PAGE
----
This house has always echoed. The walls are almost completely bare. We never invested in carpet.
Don’t ask me why my very minimalist and utilitarian father moved us into a Victorian manor. I’ve been trying to answer that question to myself for years.
When there’s nothing to suck up the sound, you hear everything. Every little footstep. Every chuckle, every sob, every heartbeat.
Eventually we all moved out, except for Mom and Dad. Then Mom died from her skin cancer a year ago and Dad refused to leave, even if the house was too big for him.
More chilling that the house reflecting the echoes of all those years, potentially, is how mom’s skin has never really left the house. She was always trying to keep it on, but it flaked off everywhere. Every time I’ve been to visit Dad, I’ve walked out with pieces of my mom caught in the fabric of my clothes, the strands of my hair.
We keep trying to get him to add to the house – pictures of our family, some small decorations. But he wants none of it.
He seems content to surround himself in the echoes of the house, the past, and the floating remains of mom’s dead skin.
I hate it: the screaming, the wind scraping at your face, the way your insides twist about. How do people ride roller-coasters for fun? I felt sick. Anna laughs like a lunatic at my side, gleefully taking in the sharp twists and turns. There’s some preteens in the seats in front of us, and a kid which I’m sure didn’t actually meet the height requirements behind us with their punk-ass looking dad.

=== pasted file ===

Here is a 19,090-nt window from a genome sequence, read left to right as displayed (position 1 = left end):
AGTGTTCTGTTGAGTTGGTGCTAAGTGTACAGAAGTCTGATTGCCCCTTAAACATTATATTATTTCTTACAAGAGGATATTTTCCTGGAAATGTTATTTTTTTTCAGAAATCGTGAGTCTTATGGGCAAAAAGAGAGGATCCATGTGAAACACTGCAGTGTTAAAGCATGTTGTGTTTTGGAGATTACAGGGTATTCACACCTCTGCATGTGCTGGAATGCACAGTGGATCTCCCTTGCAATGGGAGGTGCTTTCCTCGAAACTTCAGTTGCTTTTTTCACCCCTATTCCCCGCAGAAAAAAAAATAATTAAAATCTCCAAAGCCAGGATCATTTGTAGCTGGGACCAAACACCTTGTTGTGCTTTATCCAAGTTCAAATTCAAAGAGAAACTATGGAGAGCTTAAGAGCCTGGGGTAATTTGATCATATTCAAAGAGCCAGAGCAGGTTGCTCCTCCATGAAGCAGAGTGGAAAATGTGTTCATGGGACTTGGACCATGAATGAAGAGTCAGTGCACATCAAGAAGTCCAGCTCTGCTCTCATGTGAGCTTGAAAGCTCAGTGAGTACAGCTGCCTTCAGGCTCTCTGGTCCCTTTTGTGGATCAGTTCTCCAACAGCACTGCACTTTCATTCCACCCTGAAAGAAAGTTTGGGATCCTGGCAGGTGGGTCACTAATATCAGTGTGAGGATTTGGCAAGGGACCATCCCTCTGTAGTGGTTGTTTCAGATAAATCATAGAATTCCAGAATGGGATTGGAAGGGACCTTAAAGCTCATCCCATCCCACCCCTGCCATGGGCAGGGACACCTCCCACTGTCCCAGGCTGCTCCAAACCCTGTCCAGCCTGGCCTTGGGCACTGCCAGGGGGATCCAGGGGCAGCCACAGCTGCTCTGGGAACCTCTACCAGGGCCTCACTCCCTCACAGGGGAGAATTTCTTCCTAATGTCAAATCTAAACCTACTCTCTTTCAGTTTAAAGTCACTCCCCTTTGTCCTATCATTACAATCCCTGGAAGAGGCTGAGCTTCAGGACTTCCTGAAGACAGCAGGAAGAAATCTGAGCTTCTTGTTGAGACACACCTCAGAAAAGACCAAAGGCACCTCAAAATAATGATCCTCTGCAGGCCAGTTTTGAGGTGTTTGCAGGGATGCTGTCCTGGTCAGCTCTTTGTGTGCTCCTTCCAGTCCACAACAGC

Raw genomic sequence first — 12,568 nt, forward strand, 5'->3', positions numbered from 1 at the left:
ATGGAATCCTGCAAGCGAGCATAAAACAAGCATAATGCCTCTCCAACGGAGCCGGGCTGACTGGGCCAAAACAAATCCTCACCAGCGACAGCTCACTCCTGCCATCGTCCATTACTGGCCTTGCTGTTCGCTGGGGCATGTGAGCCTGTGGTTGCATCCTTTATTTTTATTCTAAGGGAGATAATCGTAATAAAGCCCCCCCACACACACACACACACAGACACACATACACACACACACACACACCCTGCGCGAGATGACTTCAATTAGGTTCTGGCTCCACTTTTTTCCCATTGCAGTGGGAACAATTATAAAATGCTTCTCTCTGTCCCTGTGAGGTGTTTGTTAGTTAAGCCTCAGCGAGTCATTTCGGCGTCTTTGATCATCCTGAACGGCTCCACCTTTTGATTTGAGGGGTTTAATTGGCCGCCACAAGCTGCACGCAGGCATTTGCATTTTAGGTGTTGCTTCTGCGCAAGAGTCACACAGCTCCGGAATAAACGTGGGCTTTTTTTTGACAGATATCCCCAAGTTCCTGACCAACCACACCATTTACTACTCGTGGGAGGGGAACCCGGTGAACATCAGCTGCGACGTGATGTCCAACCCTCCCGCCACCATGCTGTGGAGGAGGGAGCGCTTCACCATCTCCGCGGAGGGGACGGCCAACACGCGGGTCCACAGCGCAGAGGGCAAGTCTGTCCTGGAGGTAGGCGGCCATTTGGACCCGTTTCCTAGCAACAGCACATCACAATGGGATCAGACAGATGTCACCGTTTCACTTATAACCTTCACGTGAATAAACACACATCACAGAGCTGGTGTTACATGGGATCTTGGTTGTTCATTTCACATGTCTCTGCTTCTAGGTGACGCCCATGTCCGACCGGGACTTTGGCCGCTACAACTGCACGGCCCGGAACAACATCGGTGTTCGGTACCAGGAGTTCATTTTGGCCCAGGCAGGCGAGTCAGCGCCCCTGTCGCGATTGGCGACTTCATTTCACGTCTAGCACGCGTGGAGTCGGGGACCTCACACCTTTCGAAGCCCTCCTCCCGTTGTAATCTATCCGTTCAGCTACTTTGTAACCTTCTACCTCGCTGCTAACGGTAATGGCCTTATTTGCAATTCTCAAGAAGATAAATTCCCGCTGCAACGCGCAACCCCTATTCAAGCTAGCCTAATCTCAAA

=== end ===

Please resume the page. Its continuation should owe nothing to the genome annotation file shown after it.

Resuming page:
It’s nighttime, and I’m confident this whole experience would be hell regardless of the hour. Maybe when I wasn’t on the Thrasher it looked almost pretty, with the green and blue and white lights glittering enticingly. Maybe when I wasn’t on this hell-beast, I thought the night added a sweet sort of ambience to it.
I’d never ridden a roller-coaster in my life before tonight. My father hated them and my mother didn’t want to go without him. Our family was too small and we didn’t make friends easy growing up, so there was no one else to take me.
Anna loves roller coasters. She loves theme parks – the thrill and the adventure. Don’t get me wrong, I love adventure, too, but if I wasn’t madly in love with the woman, I would never have gotten on this death trap.
“Natalie,” she laughs, pulling on my arm, “the ride’s over. You have to get off.”
I look to my right and see the impatient park patrons glaring at me right along with the harangued ride operators. Slowly, my limbs regain life and I lift myself out.
“Wow, you look like death,” she laughs as she drags me out the exit and towards the next instrument of my death: the 3-loop coaster that faces at the ground.
I’m going to die. Is love even worth this?